Document Type


Publication Date



School of Public Health


Occupational & Environmental Health Sciences


Through this study, we assessed the knowledge of EMS providers regarding needle stick injuries (NSIs) and examined differences by demographics. This cross-sectional study used a random sample of certified EMS providers in West Virginia. The survey consists of three sections: sociodemographic characteristics, whether or not got NSIs in the past 12 months, whether or not received needle stick training before. A total of 248 out of 522 (47.31%) EMS providers completed the survey. The majority of EMS providers (81.99%, n = 202) reported no NSI ever and 18.21% (n = 45) had at least one NSI within past 12 months. Chi square test was used and there was a statistically significant association between NSI occurrence and age (P < 0.01); certification level (P = 0.0005); and years of experience (P < 0.0001). Stratification methods were used and there was high varying proportion in NSIs between urban areas (38.50%) and rural areas (14.70%) among females (OR 0.28, CI 0.075–1.02, P = 0.05). Our survey of NSIs among EMS providers found that older, more highly certified, and more experienced providers reported higher frequencies of NSIs. Female EMS providers are more prone to NSIs in urban areas compared to women in rural areas. The results indicate a need to further examine NSIs and provide information regarding the safety precautions among urban and rural EMS providers.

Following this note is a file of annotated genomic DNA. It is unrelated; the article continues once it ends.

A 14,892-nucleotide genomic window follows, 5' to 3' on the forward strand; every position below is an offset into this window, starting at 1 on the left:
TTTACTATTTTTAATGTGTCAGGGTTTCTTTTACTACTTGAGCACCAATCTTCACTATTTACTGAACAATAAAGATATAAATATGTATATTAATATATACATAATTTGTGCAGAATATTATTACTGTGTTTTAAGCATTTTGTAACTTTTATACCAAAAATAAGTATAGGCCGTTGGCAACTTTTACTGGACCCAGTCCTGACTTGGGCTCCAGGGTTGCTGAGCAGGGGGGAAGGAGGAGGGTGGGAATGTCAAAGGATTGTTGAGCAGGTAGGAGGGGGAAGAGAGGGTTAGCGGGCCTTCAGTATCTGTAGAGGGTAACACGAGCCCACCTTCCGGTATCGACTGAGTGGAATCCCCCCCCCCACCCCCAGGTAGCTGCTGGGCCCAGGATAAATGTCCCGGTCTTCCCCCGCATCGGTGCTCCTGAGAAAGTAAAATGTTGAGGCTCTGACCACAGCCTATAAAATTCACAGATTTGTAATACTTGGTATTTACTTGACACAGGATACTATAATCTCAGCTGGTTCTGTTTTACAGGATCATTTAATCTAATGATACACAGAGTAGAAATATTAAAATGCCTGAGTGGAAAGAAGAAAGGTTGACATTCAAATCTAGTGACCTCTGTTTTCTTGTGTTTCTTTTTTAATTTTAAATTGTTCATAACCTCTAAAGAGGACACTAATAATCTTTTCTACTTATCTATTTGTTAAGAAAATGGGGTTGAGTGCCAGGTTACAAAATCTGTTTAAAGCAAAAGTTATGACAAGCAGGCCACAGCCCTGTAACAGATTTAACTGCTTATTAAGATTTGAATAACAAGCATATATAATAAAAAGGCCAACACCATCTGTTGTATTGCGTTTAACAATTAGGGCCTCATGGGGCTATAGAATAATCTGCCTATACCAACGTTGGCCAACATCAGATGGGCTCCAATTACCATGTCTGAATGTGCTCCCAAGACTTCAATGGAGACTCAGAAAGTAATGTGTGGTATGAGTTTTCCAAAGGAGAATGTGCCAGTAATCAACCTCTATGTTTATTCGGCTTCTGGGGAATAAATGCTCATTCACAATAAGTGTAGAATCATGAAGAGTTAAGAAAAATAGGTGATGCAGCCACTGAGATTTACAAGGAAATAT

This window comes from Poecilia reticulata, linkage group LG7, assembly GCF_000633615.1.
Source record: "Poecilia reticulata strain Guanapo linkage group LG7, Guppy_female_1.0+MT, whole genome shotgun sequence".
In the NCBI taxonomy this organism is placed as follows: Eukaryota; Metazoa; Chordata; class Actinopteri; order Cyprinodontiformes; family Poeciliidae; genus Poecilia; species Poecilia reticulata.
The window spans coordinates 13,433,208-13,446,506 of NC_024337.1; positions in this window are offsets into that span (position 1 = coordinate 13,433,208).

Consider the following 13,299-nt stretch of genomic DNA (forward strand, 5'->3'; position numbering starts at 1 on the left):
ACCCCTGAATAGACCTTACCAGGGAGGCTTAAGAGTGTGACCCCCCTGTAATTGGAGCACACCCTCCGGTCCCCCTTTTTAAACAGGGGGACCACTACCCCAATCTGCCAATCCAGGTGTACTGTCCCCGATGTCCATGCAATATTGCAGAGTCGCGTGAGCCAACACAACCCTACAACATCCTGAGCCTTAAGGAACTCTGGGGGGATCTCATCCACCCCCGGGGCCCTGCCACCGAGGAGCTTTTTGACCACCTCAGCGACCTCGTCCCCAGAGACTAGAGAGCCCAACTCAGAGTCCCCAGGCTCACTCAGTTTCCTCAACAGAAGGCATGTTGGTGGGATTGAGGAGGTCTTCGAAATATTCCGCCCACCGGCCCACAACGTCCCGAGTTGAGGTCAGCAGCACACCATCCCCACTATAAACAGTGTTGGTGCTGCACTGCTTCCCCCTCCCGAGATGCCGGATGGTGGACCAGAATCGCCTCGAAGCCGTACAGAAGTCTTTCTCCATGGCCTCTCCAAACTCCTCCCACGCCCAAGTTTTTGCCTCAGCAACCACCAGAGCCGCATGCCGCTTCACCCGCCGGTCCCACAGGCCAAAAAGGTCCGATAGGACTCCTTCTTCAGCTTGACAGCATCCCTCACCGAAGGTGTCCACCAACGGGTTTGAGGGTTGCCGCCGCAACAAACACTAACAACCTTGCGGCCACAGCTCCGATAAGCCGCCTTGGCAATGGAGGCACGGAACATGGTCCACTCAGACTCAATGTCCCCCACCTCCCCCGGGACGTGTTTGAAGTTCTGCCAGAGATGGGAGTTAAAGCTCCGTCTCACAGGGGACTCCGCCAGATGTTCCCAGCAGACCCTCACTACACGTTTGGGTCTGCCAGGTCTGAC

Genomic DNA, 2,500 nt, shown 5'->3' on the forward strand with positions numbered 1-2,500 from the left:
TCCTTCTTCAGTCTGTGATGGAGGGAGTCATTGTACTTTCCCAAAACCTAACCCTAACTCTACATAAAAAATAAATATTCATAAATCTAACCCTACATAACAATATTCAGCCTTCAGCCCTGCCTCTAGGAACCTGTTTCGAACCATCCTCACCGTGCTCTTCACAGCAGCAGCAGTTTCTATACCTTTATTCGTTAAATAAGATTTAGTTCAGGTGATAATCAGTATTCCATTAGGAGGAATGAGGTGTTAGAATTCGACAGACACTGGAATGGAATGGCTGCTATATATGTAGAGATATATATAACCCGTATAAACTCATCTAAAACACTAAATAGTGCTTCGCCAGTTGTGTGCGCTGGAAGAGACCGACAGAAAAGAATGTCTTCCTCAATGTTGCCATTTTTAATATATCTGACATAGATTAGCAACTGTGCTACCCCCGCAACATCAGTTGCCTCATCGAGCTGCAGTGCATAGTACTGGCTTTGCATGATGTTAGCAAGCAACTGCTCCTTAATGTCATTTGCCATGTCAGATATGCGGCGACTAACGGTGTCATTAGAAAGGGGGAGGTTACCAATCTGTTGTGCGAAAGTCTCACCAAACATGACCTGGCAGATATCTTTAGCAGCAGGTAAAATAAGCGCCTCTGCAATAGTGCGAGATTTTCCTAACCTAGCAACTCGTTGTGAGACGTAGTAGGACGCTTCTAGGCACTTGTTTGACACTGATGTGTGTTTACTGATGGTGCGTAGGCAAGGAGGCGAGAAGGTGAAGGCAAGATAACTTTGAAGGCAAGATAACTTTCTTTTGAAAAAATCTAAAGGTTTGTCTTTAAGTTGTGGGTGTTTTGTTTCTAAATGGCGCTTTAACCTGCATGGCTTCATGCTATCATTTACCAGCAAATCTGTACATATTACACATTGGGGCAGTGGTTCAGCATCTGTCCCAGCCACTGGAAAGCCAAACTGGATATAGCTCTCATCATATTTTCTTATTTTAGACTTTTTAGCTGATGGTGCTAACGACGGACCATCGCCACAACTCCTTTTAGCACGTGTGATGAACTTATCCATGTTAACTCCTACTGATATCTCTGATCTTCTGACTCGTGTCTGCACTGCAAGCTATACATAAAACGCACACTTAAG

Source Citation

Alhazmi RA, Parker RD, Wen S. Needlestick Injuries Among Emergency Medical Services Providers in Urban and Rural Areas. Journal of Community Health. 2017;43(3):518-523. doi:10.1007/s10900-017-0446-0